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Male Fertility: Is there a problem and what can be done?

Now celebrating its 10th year, The UK’s biggest fertility event returns to Olympia London 3 - 4 November with over 100 exhibitors offering advice and support, and over 50 talks covering all aspects of fertility and infertility treatment. 

One of these aspects we want to support more is male infertility; Whilst Male Fertility has traditionally been seen by many as a taboo subject, things are changing with efforts now being made to increase public awareness of this common problem as well as its associated health issues.

The Fertility Show will be raising awareness of male fertility by hosting several seminars and specific panels on the ‘Let’s Talk Fertility’ Q&A stage.

One of our key speakers - Kevin McEleny, consultant urologist and the British Fertility Society’s Chair of Education and Training, here discusses the role of male factor fertility in the IVF industry and what is being done to address it….  

Why does the IVF industry still focus wholly on women and not men?

The IVF industry focuses on women as women have most of the treatment, but it is also because the background of those treating infertile couples (doctor and nurses) is gynaecology, where there is by definition, no exposure to male health issues, so the clinical assessment of men is something that they may not have had exposure to. The background of the staff also determines the culture of fertility clinics and a consequence of this, men can sometimes feel excluded. Some reproductive medicine experts have had some training in male clinical assessment, but historically, it hasn’t been seen as a high priority.

What is being done to address this?

The attitude towards male fertility is changing. The key thing is to make it less of a taboo subject and in the same way that other male health issues, such as those related to male cancers, sexual problems and mental health problems are no longer taboo subjects, a greater public awareness of male fertility issues will drive change in fertility clinics, i.e. couples will expect to see a real expert who will give them a thorough assessment. This has been helped by Fertility Network UK leading campaigns to raise the public awareness of male fertility and by groups like the British Fertility Society running courses  to train health care professionals about male fertility. There is now a greater awareness of the scale of male fertility problems worldwide and there is likely to be more research in the future into this important problem.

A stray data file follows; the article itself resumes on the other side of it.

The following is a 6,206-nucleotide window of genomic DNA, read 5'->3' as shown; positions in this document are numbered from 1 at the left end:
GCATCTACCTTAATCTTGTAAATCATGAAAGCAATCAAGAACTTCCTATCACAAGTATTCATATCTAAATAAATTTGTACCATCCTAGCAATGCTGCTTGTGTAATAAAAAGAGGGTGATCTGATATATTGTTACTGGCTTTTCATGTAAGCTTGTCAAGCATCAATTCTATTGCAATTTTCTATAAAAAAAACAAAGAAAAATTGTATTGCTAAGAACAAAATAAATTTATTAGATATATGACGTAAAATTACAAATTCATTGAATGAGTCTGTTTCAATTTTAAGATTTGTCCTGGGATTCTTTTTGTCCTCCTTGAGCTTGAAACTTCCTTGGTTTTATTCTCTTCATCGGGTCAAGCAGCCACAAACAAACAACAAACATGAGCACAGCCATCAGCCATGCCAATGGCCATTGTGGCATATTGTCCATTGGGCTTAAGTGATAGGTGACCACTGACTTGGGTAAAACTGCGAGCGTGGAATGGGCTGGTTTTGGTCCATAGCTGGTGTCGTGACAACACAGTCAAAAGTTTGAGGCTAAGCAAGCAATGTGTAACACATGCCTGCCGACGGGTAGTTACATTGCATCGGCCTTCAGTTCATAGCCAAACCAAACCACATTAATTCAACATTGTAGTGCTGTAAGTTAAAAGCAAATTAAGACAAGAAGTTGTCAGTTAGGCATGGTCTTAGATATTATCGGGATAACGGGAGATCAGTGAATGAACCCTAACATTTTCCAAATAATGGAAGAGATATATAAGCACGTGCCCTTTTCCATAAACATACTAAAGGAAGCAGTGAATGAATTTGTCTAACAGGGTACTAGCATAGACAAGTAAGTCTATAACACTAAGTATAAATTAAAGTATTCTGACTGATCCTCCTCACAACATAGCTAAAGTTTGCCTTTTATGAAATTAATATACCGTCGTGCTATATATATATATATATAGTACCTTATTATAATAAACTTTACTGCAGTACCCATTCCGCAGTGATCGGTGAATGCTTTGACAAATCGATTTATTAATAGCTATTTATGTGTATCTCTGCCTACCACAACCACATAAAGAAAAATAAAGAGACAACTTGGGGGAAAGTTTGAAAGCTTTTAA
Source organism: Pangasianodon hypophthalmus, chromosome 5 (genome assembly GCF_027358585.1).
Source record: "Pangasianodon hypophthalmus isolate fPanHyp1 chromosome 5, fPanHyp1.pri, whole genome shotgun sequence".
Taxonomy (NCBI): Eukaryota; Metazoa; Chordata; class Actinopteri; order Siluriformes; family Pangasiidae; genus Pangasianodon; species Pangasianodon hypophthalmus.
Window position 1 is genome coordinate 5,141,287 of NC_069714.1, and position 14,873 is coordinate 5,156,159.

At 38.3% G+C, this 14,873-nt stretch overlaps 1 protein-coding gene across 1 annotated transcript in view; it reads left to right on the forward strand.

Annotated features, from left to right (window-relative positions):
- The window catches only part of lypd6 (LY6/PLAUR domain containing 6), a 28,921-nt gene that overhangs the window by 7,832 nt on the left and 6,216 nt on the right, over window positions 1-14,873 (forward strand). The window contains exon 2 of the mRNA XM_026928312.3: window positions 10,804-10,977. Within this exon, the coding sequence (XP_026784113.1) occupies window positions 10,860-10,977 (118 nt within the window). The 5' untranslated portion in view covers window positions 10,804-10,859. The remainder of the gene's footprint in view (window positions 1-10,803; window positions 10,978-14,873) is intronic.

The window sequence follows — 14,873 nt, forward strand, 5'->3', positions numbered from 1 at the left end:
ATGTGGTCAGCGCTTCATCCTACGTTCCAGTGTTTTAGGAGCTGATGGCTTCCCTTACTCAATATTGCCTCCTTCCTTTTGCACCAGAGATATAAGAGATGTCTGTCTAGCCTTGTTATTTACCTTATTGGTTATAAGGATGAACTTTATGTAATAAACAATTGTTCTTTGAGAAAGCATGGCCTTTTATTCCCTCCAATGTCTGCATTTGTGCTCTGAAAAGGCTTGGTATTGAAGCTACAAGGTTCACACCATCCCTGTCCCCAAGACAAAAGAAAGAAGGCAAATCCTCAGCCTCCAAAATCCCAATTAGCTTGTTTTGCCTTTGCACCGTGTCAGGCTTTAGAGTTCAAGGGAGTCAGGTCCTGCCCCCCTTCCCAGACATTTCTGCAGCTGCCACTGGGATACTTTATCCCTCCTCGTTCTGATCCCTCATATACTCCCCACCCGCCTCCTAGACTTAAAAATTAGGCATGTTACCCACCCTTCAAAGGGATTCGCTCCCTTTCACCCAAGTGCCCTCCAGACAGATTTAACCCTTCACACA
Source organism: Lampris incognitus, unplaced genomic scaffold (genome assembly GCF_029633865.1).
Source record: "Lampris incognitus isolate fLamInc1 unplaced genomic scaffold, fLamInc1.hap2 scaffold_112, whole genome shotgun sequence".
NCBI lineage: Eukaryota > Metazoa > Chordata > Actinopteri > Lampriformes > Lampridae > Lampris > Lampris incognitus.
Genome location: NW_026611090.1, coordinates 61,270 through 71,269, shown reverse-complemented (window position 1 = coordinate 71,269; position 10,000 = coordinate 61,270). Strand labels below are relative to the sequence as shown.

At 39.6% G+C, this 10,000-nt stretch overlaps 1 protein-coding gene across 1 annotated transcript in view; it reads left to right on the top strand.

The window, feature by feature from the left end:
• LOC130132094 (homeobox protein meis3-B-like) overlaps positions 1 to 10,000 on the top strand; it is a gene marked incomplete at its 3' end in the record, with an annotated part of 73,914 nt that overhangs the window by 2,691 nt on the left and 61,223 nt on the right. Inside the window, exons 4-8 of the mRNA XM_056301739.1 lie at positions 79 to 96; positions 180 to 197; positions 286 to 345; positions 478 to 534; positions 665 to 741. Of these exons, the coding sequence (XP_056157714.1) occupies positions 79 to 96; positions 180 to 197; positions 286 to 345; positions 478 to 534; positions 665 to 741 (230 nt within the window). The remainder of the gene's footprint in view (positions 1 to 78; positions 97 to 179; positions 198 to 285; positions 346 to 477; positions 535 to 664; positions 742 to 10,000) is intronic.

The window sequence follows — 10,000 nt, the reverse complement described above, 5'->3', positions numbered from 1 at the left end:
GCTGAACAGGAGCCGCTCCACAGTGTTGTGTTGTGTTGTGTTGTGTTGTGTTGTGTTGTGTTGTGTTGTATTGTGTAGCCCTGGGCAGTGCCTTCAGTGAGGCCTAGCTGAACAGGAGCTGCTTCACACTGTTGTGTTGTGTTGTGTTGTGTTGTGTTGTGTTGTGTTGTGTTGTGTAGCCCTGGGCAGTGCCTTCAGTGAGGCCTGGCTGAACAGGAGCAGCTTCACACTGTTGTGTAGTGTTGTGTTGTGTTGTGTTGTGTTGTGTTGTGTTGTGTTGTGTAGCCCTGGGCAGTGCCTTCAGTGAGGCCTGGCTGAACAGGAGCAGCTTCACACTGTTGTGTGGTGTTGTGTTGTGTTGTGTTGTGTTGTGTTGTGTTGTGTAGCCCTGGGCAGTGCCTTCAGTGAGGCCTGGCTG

What are the most important things that men should know about their fertility?

Men should be aware that once they get into their 40s, their fertility may start to decline, but the biggest factor in determining an outcome (assuming male fertility isn’t already severely compromised), is female age. By putting off having a child with their partner they may lower their own chance of achieving parenthood. In terms of what they can do themselves, regular exercise, a healthy diet (including an avoidance of anabolic steroid-containing gym supplements) and loose-fitting pants are reasonable ways to start. Some men with fertility problems have a slightly increased risk of testicular cancer and whilst this remains rare, all men should self-examine their testicles on a regular basis and let their GP know if they have any concerns. Couples trying to conceive should have a semen analysis performed at an early point, certainly before more invasive female tests.

What advice would you give to couples struggling with male factor infertility?

Couples struggling with male factor fertility should ensure that they are aware of all their treatment options. If male fertility isn’t severely affected there may still be a chance of conceiving naturally. In terms of getting support, your local fertility centre will have a counsellor available, but this may not be something all men wish to use. There will hopefully be more options available for male-specific support in the future, so watch this space!

Kevin McEleny will be discussing the topic ‘Male Infertility: Is there a problem and what can be done?’ at The Fertility Show London (3-4 November). For more information and to book tickets, visit